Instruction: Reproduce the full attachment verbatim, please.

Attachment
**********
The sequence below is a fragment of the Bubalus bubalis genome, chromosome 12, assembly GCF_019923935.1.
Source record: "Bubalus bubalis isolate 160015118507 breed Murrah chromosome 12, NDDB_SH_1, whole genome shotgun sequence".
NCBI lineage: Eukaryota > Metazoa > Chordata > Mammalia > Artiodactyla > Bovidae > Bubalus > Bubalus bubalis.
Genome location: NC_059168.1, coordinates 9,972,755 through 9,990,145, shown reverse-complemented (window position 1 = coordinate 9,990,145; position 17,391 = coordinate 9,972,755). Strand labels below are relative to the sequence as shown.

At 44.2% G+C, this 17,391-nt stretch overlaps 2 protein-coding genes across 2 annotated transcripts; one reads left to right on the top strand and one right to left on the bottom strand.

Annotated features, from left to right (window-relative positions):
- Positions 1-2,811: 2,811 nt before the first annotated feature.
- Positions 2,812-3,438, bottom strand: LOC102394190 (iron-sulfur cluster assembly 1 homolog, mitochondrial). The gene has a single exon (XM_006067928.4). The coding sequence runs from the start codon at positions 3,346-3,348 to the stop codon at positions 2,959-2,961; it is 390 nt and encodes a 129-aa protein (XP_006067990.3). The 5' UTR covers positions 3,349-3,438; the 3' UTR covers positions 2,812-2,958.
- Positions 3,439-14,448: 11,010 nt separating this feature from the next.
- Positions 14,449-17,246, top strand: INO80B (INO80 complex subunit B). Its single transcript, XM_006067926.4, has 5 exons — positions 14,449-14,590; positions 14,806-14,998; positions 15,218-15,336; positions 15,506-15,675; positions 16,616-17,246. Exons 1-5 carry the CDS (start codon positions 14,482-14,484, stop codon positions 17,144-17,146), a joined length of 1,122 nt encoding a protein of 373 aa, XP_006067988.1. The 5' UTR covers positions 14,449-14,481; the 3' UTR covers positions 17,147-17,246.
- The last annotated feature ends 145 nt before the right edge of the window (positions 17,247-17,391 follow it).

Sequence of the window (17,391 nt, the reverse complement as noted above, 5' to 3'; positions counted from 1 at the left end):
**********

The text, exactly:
The sequence below is a fragment of the Bubalus bubalis genome, chromosome 12, assembly GCF_019923935.1.
Source record: "Bubalus bubalis isolate 160015118507 breed Murrah chromosome 12, NDDB_SH_1, whole genome shotgun sequence".
NCBI lineage: Eukaryota > Metazoa > Chordata > Mammalia > Artiodactyla > Bovidae > Bubalus > Bubalus bubalis.
Genome location: NC_059168.1, coordinates 9,972,755 through 9,990,145, shown reverse-complemented (window position 1 = coordinate 9,990,145; position 17,391 = coordinate 9,972,755). Strand labels below are relative to the sequence as shown.

At 44.2% G+C, this 17,391-nt stretch overlaps 2 protein-coding genes across 2 annotated transcripts; one reads left to right on the top strand and one right to left on the bottom strand.

Annotated features, from left to right (window-relative positions):
- Positions 1-2,811: 2,811 nt before the first annotated feature.
- Positions 2,812-3,438, bottom strand: LOC102394190 (iron-sulfur cluster assembly 1 homolog, mitochondrial). The gene has a single exon (XM_006067928.4). The coding sequence runs from the start codon at positions 3,346-3,348 to the stop codon at positions 2,959-2,961; it is 390 nt and encodes a 129-aa protein (XP_006067990.3). The 5' UTR covers positions 3,349-3,438; the 3' UTR covers positions 2,812-2,958.
- Positions 3,439-14,448: 11,010 nt separating this feature from the next.
- Positions 14,449-17,246, top strand: INO80B (INO80 complex subunit B). Its single transcript, XM_006067926.4, has 5 exons — positions 14,449-14,590; positions 14,806-14,998; positions 15,218-15,336; positions 15,506-15,675; positions 16,616-17,246. Exons 1-5 carry the CDS (start codon positions 14,482-14,484, stop codon positions 17,144-17,146), a joined length of 1,122 nt encoding a protein of 373 aa, XP_006067988.1. The 5' UTR covers positions 14,449-14,481; the 3' UTR covers positions 17,147-17,246.
- The last annotated feature ends 145 nt before the right edge of the window (positions 17,247-17,391 follow it).

Sequence of the window (17,391 nt, the reverse complement as noted above, 5' to 3'; positions counted from 1 at the left end):